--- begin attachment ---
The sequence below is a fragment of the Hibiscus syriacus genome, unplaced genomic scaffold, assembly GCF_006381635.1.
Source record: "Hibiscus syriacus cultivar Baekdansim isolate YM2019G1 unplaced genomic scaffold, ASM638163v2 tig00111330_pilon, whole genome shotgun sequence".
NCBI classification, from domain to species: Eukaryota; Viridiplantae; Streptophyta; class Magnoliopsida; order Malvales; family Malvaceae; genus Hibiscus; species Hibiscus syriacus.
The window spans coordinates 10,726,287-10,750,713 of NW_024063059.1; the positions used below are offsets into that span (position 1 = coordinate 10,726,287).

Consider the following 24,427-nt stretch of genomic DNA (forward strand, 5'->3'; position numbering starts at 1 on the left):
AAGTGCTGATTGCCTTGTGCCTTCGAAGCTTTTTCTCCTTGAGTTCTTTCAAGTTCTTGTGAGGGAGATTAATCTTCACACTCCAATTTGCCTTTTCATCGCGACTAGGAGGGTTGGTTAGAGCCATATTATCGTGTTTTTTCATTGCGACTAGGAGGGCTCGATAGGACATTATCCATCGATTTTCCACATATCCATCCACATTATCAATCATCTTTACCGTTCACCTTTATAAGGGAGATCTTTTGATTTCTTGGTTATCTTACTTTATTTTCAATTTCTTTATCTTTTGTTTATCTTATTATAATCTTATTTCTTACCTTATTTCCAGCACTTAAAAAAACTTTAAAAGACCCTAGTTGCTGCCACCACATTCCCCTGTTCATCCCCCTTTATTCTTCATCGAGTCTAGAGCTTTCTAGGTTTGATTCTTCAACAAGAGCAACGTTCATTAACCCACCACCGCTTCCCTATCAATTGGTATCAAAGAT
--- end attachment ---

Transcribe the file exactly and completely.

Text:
The sequence below is a fragment of the Hibiscus syriacus genome, unplaced genomic scaffold, assembly GCF_006381635.1.
Source record: "Hibiscus syriacus cultivar Baekdansim isolate YM2019G1 unplaced genomic scaffold, ASM638163v2 tig00111330_pilon, whole genome shotgun sequence".
NCBI classification, from domain to species: Eukaryota; Viridiplantae; Streptophyta; class Magnoliopsida; order Malvales; family Malvaceae; genus Hibiscus; species Hibiscus syriacus.
The window spans coordinates 10,726,287-10,750,713 of NW_024063059.1; the positions used below are offsets into that span (position 1 = coordinate 10,726,287).

Consider the following 24,427-nt stretch of genomic DNA (forward strand, 5'->3'; position numbering starts at 1 on the left):
AAGTGCTGATTGCCTTGTGCCTTCGAAGCTTTTTCTCCTTGAGTTCTTTCAAGTTCTTGTGAGGGAGATTAATCTTCACACTCCAATTTGCCTTTTCATCGCGACTAGGAGGGTTGGTTAGAGCCATATTATCGTGTTTTTTCATTGCGACTAGGAGGGCTCGATAGGACATTATCCATCGATTTTCCACATATCCATCCACATTATCAATCATCTTTACCGTTCACCTTTATAAGGGAGATCTTTTGATTTCTTGGTTATCTTACTTTATTTTCAATTTCTTTATCTTTTGTTTATCTTATTATAATCTTATTTCTTACCTTATTTCCAGCACTTAAAAAAACTTTAAAAGACCCTAGTTGCTGCCACCACATTCCCCTGTTCATCCCCCTTTATTCTTCATCGAGTCTAGAGCTTTCTAGGTTTGATTCTTCAACAAGAGCAACGTTCATTAACCCACCACCGCTTCCCTATCAATTGGTATCAAAGAT